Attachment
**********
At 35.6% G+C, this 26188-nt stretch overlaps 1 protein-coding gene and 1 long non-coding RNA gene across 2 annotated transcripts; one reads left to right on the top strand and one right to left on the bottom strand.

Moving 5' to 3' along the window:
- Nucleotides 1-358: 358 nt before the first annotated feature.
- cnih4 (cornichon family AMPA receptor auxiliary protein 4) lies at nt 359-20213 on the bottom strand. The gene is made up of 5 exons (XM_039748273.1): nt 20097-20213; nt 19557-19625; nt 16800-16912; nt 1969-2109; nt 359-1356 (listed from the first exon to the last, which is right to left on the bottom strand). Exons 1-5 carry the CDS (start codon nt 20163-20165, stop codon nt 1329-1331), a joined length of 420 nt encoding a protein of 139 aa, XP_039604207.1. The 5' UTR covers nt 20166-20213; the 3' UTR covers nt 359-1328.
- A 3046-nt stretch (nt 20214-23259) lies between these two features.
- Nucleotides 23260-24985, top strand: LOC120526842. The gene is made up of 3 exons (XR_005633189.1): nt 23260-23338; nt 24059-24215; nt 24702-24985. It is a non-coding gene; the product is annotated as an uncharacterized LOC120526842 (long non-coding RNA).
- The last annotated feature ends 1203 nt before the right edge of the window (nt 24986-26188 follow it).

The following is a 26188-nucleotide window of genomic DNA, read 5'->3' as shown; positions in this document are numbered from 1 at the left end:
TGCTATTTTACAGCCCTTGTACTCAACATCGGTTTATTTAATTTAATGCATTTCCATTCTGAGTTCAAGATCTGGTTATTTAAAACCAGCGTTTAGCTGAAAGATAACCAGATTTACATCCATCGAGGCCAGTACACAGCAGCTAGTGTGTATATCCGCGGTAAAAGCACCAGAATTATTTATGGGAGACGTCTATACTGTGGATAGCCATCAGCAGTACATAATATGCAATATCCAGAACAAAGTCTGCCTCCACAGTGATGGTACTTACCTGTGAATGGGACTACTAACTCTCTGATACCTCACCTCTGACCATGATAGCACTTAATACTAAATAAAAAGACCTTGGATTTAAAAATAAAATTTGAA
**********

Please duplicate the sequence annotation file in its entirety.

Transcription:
At 35.6% G+C, this 26188-nt stretch overlaps 1 protein-coding gene and 1 long non-coding RNA gene across 2 annotated transcripts; one reads left to right on the top strand and one right to left on the bottom strand.

Moving 5' to 3' along the window:
- Nucleotides 1-358: 358 nt before the first annotated feature.
- cnih4 (cornichon family AMPA receptor auxiliary protein 4) lies at nt 359-20213 on the bottom strand. The gene is made up of 5 exons (XM_039748273.1): nt 20097-20213; nt 19557-19625; nt 16800-16912; nt 1969-2109; nt 359-1356 (listed from the first exon to the last, which is right to left on the bottom strand). Exons 1-5 carry the CDS (start codon nt 20163-20165, stop codon nt 1329-1331), a joined length of 420 nt encoding a protein of 139 aa, XP_039604207.1. The 5' UTR covers nt 20166-20213; the 3' UTR covers nt 359-1328.
- A 3046-nt stretch (nt 20214-23259) lies between these two features.
- Nucleotides 23260-24985, top strand: LOC120526842. The gene is made up of 3 exons (XR_005633189.1): nt 23260-23338; nt 24059-24215; nt 24702-24985. It is a non-coding gene; the product is annotated as an uncharacterized LOC120526842 (long non-coding RNA).
- The last annotated feature ends 1203 nt before the right edge of the window (nt 24986-26188 follow it).

The following is a 26188-nucleotide window of genomic DNA, read 5'->3' as shown; positions in this document are numbered from 1 at the left end:
TGCTATTTTACAGCCCTTGTACTCAACATCGGTTTATTTAATTTAATGCATTTCCATTCTGAGTTCAAGATCTGGTTATTTAAAACCAGCGTTTAGCTGAAAGATAACCAGATTTACATCCATCGAGGCCAGTACACAGCAGCTAGTGTGTATATCCGCGGTAAAAGCACCAGAATTATTTATGGGAGACGTCTATACTGTGGATAGCCATCAGCAGTACATAATATGCAATATCCAGAACAAAGTCTGCCTCCACAGTGATGGTACTTACCTGTGAATGGGACTACTAACTCTCTGATACCTCACCTCTGACCATGATAGCACTTAATACTAAATAAAAAGACCTTGGATTTAAAAATAAAATTTGAA